- Associated Press - Tuesday, July 26, 2016

GRAND JUNCTION, Colo. (AP) - A scrappy Western Colorado health insurer held up as a national model for keeping down costs is being sold.

Rocky Mountain Health Plans of Grand Junction is being sold to UnitedHealth, the nation’s biggest health insurer.

The Daily Sentinel reports (https://goo.gl/UldBjJ ) that Rocky Mountain’s president and CEO says the company decided to sell to restore its capital base.

“They’re a national player, we’re a community player. That’s what we’re trying to marry here,” said Steve ErkenBrack.

President Barack Obama visited Grand Junction in 2009 when he was talking up his health care overhaul and praised Rocky Mountain Health Plans. National reports from the news media to the New England Journal of Medicine held up the company as a model of affordable care for rural areas.

But now the 42-year-old plan will be switching from a nonprofit entity to a for-profit business. The sale awaits approval by state authorities.

Employees were informed Monday afternoon. Rocky Mountain Health Plans, which employs about 400 people, hopes to finalize the sale by year’s end.

The terms of the sale were unclear. The amount of money depends on what the two companies determine to be the fair market value of the plan, which ErkenBrack said right now is somewhere between $35 million and $40 million.

Dr. Michael Pramenko, whose practice works closely with Rocky Mountain Health Plans, said the region stands to benefit from the sale.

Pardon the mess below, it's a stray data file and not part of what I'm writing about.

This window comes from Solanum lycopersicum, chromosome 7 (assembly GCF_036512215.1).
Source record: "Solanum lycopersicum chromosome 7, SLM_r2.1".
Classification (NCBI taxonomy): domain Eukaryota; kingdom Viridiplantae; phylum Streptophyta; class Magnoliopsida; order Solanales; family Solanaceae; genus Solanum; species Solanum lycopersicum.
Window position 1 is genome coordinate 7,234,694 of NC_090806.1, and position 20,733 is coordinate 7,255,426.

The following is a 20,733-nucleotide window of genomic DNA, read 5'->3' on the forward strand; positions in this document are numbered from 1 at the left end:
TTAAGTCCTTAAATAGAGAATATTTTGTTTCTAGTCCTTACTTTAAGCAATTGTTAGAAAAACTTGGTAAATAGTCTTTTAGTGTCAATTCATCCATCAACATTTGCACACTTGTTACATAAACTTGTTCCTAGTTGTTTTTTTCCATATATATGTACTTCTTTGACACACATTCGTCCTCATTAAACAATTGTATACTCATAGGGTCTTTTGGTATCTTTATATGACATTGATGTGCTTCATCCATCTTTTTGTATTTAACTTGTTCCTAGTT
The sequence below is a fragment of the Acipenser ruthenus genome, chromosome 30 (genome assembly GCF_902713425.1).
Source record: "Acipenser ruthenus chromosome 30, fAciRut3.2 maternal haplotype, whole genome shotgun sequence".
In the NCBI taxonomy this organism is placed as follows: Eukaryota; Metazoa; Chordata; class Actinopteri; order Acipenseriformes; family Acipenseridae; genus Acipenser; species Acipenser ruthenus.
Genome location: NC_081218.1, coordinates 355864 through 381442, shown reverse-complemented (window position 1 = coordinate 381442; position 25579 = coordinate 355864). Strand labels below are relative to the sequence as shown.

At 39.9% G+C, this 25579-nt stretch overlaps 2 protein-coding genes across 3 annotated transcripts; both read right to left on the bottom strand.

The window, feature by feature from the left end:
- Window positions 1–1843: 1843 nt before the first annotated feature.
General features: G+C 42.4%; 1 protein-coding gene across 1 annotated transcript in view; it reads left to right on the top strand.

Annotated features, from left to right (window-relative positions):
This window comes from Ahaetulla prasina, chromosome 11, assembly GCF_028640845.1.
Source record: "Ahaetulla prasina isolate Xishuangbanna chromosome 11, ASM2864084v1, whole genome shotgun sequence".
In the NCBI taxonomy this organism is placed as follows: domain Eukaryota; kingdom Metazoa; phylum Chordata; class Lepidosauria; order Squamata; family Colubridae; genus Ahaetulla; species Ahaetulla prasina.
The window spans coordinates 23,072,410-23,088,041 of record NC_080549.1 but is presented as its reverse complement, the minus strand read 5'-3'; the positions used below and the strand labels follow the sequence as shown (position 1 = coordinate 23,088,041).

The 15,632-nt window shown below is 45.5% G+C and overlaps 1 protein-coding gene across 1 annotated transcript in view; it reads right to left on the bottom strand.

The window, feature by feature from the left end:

“As much as we would love Rocky to stay nonprofit, that doesn’t fit the model going forward,” Pramenko told the newspaper.

ErkenBrack said nothing will change when it comes to the insurer’s products or services. Patients, doctors and hospitals that use Rocky Mountain Health Plans will keep the same plans and pay the same rates.

Last month, the plan announced that because of high costs in parts of the Western Slope, it was largely withdrawing from the state’s health insurance exchange in 2017 except for its new Monument Health offering for Mesa County residents, which created a tiered approach to health care providers.

That move forced about 10,000 policyholders who reside outside the county to seek health coverage elsewhere. Statewide, the plan serves about 300,000 individuals.

Brian Davidson, president of St. Mary’s Hospital, said consolidations such as these are becoming increasingly common in the health care industry, but he’s pleased that United is allowing Rocky to remain locally controlled.

“Scale is everything in the health insurance industry,” said Davidson, who was informed of the sale late Monday afternoon. “The more you can spread your overhead, the better you are in the health insurance industry.”

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